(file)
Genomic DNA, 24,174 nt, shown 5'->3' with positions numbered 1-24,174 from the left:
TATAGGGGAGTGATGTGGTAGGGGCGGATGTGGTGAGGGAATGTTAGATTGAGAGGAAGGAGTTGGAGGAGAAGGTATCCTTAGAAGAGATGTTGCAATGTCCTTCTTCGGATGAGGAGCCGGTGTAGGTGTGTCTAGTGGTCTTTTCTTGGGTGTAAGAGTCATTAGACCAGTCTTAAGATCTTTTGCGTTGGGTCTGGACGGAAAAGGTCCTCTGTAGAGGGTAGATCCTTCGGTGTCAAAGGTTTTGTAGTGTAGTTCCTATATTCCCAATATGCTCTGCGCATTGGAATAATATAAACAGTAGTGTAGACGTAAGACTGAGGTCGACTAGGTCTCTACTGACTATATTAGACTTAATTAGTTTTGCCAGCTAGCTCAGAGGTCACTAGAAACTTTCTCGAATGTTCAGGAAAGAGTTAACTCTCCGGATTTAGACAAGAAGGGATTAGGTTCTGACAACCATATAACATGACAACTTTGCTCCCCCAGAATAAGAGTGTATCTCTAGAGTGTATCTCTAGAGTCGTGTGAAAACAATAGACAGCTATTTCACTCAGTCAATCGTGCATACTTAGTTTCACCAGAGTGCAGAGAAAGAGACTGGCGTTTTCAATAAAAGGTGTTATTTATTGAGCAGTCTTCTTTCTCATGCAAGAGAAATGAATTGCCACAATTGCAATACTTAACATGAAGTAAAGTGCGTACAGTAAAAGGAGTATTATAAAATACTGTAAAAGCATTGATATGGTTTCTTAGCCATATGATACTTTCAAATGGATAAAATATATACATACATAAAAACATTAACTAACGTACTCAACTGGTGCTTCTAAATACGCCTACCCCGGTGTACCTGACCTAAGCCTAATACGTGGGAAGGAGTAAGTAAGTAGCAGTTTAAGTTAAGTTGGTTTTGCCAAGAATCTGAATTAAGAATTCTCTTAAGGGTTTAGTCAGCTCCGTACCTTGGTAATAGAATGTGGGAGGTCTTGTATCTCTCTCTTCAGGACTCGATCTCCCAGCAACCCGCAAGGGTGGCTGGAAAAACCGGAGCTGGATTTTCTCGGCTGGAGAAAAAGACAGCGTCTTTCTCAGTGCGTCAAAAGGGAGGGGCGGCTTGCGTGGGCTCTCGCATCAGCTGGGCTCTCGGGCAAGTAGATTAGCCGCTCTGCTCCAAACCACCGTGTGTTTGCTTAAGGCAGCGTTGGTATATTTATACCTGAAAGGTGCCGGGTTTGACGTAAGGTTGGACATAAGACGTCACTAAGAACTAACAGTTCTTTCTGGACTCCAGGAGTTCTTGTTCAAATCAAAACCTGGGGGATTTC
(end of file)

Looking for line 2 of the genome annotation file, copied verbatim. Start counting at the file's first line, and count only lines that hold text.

TATAGGGGAGTGATGTGGTAGGGGCGGATGTGGTGAGGGAATGTTAGATTGAGAGGAAGGAGTTGGAGGAGAAGGTATCCTTAGAAGAGATGTTGCAATGTCCTTCTTCGGATGAGGAGCCGGTGTAGGTGTGTCTAGTGGTCTTTTCTTGGGTGTAAGAGTCATTAGACCAGTCTTAAGATCTTTTGCGTTGGGTCTGGACGGAAAAGGTCCTCTGTAGAGGGTAGATCCTTCGGTGTCAAAGGTTTTGTAGTGTAGTTCCTATATTCCCAATATGCTCTGCGCATTGGAATAATATAAACAGTAGTGTAGACGTAAGACTGAGGTCGACTAGGTCTCTACTGACTATATTAGACTTAATTAGTTTTGCCAGCTAGCTCAGAGGTCACTAGAAACTTTCTCGAATGTTCAGGAAAGAGTTAACTCTCCGGATTTAGACAAGAAGGGATTAGGTTCTGACAACCATATAACATGACAACTTTGCTCCCCCAGAATAAGAGTGTATCTCTAGAGTGTATCTCTAGAGTCGTGTGAAAACAATAGACAGCTATTTCACTCAGTCAATCGTGCATACTTAGTTTCACCAGAGTGCAGAGAAAGAGACTGGCGTTTTCAATAAAAGGTGTTATTTATTGAGCAGTCTTCTTTCTCATGCAAGAGAAATGAATTGCCACAATTGCAATACTTAACATGAAGTAAAGTGCGTACAGTAAAAGGAGTATTATAAAATACTGTAAAAGCATTGATATGGTTTCTTAGCCATATGATACTTTCAAATGGATAAAATATATACATACATAAAAACATTAACTAACGTACTCAACTGGTGCTTCTAAATACGCCTACCCCGGTGTACCTGACCTAAGCCTAATACGTGGGAAGGAGTAAGTAAGTAGCAGTTTAAGTTAAGTTGGTTTTGCCAAGAATCTGAATTAAGAATTCTCTTAAGGGTTTAGTCAGCTCCGTACCTTGGTAATAGAATGTGGGAGGTCTTGTATCTCTCTCTTCAGGACTCGATCTCCCAGCAACCCGCAAGGGTGGCTGGAAAAACCGGAGCTGGATTTTCTCGGCTGGAGAAAAAGACAGCGTCTTTCTCAGTGCGTCAAAAGGGAGGGGCGGCTTGCGTGGGCTCTCGCATCAGCTGGGCTCTCGGGCAAGTAGATTAGCCGCTCTGCTCCAAACCACCGTGTGTTTGCTTAAGGCAGCGTTGGTATATTTATACCTGAAAGGTGCCGGGTTTGACGTAAGGTTGGACATAAGACGTCACTAAGAACTAACAGTTCTTTCTGGACTCCAGGAGTTCTTGTTCAAATCAAAACCTGGGGGATTTC